“In the first three years, I built my company up and it looked pretty much like an average financial planning practice,” he said. “Then I got into the CEG coaching program and found Loring Ward. This was a transformative experience for me. I changed the types of people I served, the size of clients I courted and focused on becoming a true wealth manager.”
Today, Helms has $100 million AUM. A typical client is a pre-retiree or recently retired person who “stays up nights worrying” and has $1.5 million in investable assets.
He has been successful with a tactic that many try but fail at: building strategic alliances with other professionals (especially CPAs). Why?
Helms created a formal structure with economic glue. These licensed solicitors position his practice and share his wealth management process with right-fit clients. He provides a private-label brochure for the firm to announce the strategic alliance relationship. He takes the partners through the process as if they were clients. Jeff offers a second opinion service and teaches his strategic partners a script that talks about the benefits of the service.
He also holds exclusive educational events for clients – for instance a luncheon where he’ll speak for just 20 minutes to a dozen clients and their friends about the wisdom of Roth conversions, or a roundtable discussion in one of his partner’s boardrooms. The events have to be 12 people or less. “I don’t want the event to be perceived as a seminar,” Jeff says.
He also hosts affinity events where clients bring friends. For instance, a holiday social where the choral group from a local high school came and serenaded his guests, a holiday party where guests made their own Christmas decorations at an art gallery, a holiday tour in trolley cars to experience what the town was like 100 years ago. There is almost always a charitable donation element to all of these parties.
“I try to make all my events experiential – not just drinks and hors d ‘oeuvres. I want people to leave feeling enriched,” he said. The “blow out” was an evening at a cooking school: “I hand-picked several clients. Sixteen of us spent the evening studying a region of the world and preparing a four-course meal together. Everyone left with a bottle of wine.”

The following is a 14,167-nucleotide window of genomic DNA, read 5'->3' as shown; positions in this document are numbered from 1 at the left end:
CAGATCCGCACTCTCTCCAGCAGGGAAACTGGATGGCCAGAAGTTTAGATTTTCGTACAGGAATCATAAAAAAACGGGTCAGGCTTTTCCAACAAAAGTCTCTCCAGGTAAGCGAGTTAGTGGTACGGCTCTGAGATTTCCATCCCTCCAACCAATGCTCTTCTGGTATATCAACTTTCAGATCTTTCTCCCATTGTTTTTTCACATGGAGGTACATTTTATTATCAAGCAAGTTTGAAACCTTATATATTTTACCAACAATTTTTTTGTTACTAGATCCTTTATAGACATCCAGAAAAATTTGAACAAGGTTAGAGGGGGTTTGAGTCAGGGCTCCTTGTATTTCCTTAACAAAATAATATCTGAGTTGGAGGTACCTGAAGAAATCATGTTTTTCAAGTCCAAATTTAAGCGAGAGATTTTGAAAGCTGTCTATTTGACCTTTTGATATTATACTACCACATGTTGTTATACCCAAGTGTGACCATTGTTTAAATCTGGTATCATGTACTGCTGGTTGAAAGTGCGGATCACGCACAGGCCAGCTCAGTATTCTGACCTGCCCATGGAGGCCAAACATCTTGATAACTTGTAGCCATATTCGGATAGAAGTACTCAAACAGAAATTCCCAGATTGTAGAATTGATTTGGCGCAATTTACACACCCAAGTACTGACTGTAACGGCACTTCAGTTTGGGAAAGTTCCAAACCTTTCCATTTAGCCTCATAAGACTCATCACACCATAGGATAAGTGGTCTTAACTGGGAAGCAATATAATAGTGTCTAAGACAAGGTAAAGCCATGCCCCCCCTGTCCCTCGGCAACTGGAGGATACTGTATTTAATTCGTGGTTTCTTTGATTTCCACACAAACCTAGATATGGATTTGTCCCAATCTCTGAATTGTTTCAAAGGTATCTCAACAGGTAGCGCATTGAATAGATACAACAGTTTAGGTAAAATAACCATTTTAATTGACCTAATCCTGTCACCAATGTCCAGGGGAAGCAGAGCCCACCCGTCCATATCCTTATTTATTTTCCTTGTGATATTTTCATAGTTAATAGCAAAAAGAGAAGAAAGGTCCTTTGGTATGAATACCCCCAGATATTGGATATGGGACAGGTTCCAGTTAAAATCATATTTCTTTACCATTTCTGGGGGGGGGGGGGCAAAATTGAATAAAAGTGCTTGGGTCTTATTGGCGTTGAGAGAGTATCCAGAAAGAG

While Helms is technologically proficient, he has not yet embraced social media. “People come to me because of my reputation and/or a referral from a friend or another trusted advisor,” he said.
He uses drip marketing tactics such a monthly e-newsletter – which he says is light and funny (“a cross between Walter Cronkite and Stephen Colbert”) – quarterly performance reports and letters, birthday cards and calls, etc. “We don’t talk to clients any more or any less when the markets are volatile,” he says. “We create normalcy for the client.”
He said there is “nothing sexy” about what he does. “I just want to be seen as a subject matter expert.” To that end, he offers a series of workshops called Reinventing Your Retirement. The purely educational content, which is derived from a book he authored, is intended for municipal employees – firefighters, policemen, public administrators, etc. who are 50+ years old. At one time, he was on retainer to come in and do workshops for 9 municipalities.
He also finds the time needed for these marketing endeavors by leveraging videos and other collateral materials available from Geneos Wealth Management and Loring Ward. And while Helms is a CFA and could competently manage his clients’ money on his own, he outsources investment management and back office duties to Loring Ward. As a result, he has gone from $0 revenue (and no natural market) to $100 Million AUM in eight years.
Next week, I’ll share insights from a “niche master” and a “PR machine”.
If you believe that your brand of personal advice and investment acumen needs to find its way into the lives of more right-fit clients, stop procrastinating and pick two-three simple marketing initiatives to start now. Time to get off the sidelines.